Only last year the people of Carlton ISD 93 were caught in a heated war of words over the future of their schools and their community. Battle lines were drawn over a $23.6 million-$26.9 million school bonding referendum, deepening chronic divisions within the district.
While the community voted decisively (1202—475) against the referendum, the vote did little to end the animosity or restore civility to the discussion about the future of ISD 93. Tired of all of the bickering, the public may have then preferred to quietly let past wounds heal, and leave such big decisions to future referendums.
Common-ground solutions can be difficult to find, but an independent survey of district residents last fall and recent interviews and public discussions conducted by the district's Community Advisory Committee reveal the community is largely in agreement in many key areas: strong support for both students and teachers; improving the quality and diversity of the educational options offered by the district; finding cooperative, community-based solutions to address school needs; and keeping consolidation and other viable alternatives on the table for serious consideration.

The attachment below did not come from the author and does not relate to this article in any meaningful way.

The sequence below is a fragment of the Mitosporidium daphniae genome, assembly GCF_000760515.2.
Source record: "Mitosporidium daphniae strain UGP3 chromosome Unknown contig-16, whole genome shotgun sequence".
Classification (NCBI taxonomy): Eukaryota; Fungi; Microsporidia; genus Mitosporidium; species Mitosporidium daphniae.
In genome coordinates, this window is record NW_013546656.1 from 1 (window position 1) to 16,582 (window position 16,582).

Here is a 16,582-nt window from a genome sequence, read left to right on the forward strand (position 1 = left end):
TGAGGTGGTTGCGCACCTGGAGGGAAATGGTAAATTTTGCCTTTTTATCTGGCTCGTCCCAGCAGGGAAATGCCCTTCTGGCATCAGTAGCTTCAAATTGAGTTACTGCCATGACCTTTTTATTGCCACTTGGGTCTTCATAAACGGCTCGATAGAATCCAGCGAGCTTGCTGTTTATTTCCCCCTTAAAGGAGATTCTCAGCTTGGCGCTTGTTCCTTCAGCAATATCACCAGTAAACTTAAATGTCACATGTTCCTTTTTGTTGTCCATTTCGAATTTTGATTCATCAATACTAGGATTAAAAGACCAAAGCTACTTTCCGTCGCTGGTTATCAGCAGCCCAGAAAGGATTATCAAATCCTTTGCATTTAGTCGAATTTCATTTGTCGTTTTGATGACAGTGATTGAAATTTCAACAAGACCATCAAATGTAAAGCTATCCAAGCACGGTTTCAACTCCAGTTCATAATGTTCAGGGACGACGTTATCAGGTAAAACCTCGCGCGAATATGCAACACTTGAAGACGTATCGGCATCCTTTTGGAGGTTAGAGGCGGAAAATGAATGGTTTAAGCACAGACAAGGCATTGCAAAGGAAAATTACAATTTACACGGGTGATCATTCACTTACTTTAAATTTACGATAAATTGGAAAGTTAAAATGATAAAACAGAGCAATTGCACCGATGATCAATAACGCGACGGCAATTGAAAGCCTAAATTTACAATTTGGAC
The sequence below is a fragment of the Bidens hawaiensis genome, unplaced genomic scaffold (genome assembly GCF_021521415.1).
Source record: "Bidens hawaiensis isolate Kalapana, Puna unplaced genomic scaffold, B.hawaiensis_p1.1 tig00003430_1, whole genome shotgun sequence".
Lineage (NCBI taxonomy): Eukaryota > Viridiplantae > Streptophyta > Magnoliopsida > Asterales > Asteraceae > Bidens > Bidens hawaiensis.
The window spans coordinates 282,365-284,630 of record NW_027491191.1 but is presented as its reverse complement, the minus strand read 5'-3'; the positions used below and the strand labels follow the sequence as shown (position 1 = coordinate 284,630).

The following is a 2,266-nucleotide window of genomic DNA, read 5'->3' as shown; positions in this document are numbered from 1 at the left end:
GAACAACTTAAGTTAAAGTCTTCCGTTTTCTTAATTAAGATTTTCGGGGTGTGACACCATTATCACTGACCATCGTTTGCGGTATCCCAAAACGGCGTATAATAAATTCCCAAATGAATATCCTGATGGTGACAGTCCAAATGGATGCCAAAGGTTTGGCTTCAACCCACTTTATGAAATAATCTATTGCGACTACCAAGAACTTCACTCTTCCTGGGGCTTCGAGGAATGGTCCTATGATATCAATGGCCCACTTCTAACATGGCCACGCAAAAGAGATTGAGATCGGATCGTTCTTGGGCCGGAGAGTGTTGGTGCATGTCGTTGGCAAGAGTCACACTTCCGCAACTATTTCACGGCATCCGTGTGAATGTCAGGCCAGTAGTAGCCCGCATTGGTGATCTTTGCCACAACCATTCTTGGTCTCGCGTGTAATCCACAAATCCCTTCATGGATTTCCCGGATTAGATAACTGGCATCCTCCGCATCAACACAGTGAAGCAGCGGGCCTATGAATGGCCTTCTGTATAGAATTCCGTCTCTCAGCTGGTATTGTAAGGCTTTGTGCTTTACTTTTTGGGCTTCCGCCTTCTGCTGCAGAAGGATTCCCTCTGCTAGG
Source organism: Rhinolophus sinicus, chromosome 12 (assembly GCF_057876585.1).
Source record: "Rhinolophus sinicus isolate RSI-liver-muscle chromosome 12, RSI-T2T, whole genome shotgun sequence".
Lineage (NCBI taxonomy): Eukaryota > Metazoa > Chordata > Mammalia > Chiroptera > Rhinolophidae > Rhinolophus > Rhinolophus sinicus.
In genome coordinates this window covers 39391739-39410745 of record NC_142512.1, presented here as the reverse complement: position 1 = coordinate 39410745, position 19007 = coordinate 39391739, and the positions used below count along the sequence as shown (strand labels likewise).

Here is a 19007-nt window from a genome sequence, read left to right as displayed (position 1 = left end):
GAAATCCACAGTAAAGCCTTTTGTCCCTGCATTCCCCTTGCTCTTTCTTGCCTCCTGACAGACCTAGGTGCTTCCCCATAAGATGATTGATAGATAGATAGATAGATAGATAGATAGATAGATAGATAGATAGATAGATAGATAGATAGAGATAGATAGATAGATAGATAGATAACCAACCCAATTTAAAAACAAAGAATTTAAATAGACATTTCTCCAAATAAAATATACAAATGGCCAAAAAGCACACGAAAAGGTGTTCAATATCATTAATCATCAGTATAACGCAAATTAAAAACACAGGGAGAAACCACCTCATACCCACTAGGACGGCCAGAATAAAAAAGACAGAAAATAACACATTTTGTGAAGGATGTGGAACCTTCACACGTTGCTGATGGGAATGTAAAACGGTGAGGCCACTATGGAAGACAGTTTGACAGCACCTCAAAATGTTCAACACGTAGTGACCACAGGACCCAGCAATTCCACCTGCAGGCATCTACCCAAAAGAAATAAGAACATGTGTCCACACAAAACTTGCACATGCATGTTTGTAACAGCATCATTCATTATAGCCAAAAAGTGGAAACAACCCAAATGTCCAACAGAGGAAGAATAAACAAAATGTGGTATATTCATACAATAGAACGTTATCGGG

Through this process, the mutual respect and diverse insights shared among both community and Advisory Committee members has signaled a hopeful return to civil discourse in the district.
In contrast, having warned the public that it would levy if the referendum failed, the School Board stubbornly readied its "Plan B:" a set of non-voter-approved levies (NVALs) that will cost the taxpayers millions. With over $5 million in NVALs contracted this summer and over $9 million under consideration for next year, the Board has pushed ahead, often with little justification other than it has the legal power to levy.
At a time when much of the community claims a different, more collaborative vision of the future, the Board has broken its sacred bonds of trust and accountability with the public in pursuit of its own non-voter-approved vision.